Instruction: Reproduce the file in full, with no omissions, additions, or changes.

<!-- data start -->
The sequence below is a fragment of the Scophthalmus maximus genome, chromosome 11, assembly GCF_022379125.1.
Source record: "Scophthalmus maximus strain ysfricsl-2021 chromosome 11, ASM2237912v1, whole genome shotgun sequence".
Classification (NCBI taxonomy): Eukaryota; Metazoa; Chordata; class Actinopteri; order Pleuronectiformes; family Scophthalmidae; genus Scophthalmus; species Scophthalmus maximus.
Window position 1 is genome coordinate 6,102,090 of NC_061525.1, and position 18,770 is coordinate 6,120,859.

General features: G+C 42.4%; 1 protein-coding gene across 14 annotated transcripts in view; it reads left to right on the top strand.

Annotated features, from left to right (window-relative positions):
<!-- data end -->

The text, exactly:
The sequence below is a fragment of the Scophthalmus maximus genome, chromosome 11, assembly GCF_022379125.1.
Source record: "Scophthalmus maximus strain ysfricsl-2021 chromosome 11, ASM2237912v1, whole genome shotgun sequence".
Classification (NCBI taxonomy): Eukaryota; Metazoa; Chordata; class Actinopteri; order Pleuronectiformes; family Scophthalmidae; genus Scophthalmus; species Scophthalmus maximus.
Window position 1 is genome coordinate 6,102,090 of NC_061525.1, and position 18,770 is coordinate 6,120,859.

General features: G+C 42.4%; 1 protein-coding gene across 14 annotated transcripts in view; it reads left to right on the top strand.

Annotated features, from left to right (window-relative positions):